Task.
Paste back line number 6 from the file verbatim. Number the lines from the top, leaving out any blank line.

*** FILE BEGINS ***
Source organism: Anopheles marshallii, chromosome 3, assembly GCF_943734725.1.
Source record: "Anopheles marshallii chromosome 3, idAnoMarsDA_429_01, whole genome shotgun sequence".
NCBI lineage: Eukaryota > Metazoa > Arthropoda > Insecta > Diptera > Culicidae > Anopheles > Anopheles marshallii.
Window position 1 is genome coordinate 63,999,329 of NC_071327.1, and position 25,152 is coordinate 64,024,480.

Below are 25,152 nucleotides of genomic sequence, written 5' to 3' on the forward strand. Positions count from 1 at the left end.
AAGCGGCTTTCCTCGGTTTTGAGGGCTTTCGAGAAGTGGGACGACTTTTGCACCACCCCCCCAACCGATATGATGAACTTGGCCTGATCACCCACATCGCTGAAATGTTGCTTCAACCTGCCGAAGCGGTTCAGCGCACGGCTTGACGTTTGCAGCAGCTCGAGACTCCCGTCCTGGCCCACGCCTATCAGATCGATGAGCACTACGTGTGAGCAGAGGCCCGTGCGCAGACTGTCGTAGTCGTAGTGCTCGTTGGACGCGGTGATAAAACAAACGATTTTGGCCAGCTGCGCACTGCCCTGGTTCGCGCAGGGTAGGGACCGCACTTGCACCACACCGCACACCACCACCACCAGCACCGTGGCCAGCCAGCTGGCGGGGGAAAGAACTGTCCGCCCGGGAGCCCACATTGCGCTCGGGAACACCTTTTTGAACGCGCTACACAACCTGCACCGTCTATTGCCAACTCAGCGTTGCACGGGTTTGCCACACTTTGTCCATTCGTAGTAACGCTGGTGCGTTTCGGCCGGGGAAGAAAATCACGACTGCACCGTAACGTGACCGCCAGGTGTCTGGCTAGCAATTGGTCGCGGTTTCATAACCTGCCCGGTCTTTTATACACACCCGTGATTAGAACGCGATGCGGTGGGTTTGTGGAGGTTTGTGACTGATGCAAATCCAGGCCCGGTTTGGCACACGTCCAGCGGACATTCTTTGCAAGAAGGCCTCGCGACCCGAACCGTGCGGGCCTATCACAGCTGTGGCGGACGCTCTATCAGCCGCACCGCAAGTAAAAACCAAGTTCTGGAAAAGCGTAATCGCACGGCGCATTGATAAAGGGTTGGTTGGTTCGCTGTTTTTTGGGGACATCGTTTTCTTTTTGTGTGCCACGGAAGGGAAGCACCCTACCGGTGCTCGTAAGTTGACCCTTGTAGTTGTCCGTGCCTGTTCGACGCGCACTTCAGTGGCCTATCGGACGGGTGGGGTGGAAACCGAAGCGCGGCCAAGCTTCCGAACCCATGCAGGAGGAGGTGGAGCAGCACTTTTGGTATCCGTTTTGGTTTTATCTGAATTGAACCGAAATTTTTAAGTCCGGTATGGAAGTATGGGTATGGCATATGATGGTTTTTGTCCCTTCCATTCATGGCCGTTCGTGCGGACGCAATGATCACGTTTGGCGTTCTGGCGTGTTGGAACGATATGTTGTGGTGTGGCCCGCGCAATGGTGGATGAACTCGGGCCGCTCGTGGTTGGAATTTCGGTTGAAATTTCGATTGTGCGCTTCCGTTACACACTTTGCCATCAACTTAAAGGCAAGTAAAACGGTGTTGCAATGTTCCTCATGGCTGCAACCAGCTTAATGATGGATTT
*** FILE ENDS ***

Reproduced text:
AAGCGGCTTTCCTCGGTTTTGAGGGCTTTCGAGAAGTGGGACGACTTTTGCACCACCCCCCCAACCGATATGATGAACTTGGCCTGATCACCCACATCGCTGAAATGTTGCTTCAACCTGCCGAAGCGGTTCAGCGCACGGCTTGACGTTTGCAGCAGCTCGAGACTCCCGTCCTGGCCCACGCCTATCAGATCGATGAGCACTACGTGTGAGCAGAGGCCCGTGCGCAGACTGTCGTAGTCGTAGTGCTCGTTGGACGCGGTGATAAAACAAACGATTTTGGCCAGCTGCGCACTGCCCTGGTTCGCGCAGGGTAGGGACCGCACTTGCACCACACCGCACACCACCACCACCAGCACCGTGGCCAGCCAGCTGGCGGGGGAAAGAACTGTCCGCCCGGGAGCCCACATTGCGCTCGGGAACACCTTTTTGAACGCGCTACACAACCTGCACCGTCTATTGCCAACTCAGCGTTGCACGGGTTTGCCACACTTTGTCCATTCGTAGTAACGCTGGTGCGTTTCGGCCGGGGAAGAAAATCACGACTGCACCGTAACGTGACCGCCAGGTGTCTGGCTAGCAATTGGTCGCGGTTTCATAACCTGCCCGGTCTTTTATACACACCCGTGATTAGAACGCGATGCGGTGGGTTTGTGGAGGTTTGTGACTGATGCAAATCCAGGCCCGGTTTGGCACACGTCCAGCGGACATTCTTTGCAAGAAGGCCTCGCGACCCGAACCGTGCGGGCCTATCACAGCTGTGGCGGACGCTCTATCAGCCGCACCGCAAGTAAAAACCAAGTTCTGGAAAAGCGTAATCGCACGGCGCATTGATAAAGGGTTGGTTGGTTCGCTGTTTTTTGGGGACATCGTTTTCTTTTTGTGTGCCACGGAAGGGAAGCACCCTACCGGTGCTCGTAAGTTGACCCTTGTAGTTGTCCGTGCCTGTTCGACGCGCACTTCAGTGGCCTATCGGACGGGTGGGGTGGAAACCGAAGCGCGGCCAAGCTTCCGAACCCATGCAGGAGGAGGTGGAGCAGCACTTTTGGTATCCGTTTTGGTTTTATCTGAATTGAACCGAAATTTTTAAGTCCGGTATGGAAGTATGGGTATGGCATATGATGGTTTTTGTCCCTTCCATTCATGGCCGTTCGTGCGGACGCAATGATCACGTTTGGCGTTCTGGCGTGTTGGAACGATATGTTGTGGTGTGGCCCGCGCAATGGTGGATGAACTCGGGCCGCTCGTGGTTGGAATTTCGGTTGAAATTTCGATTGTGCGCTTCCGTTACACACTTTGCCATCAACTTAAAGGCAAGTAAAACGGTGTTGCAATGTTCCTCATGGCTGCAACCAGCTTAATGATGGATTT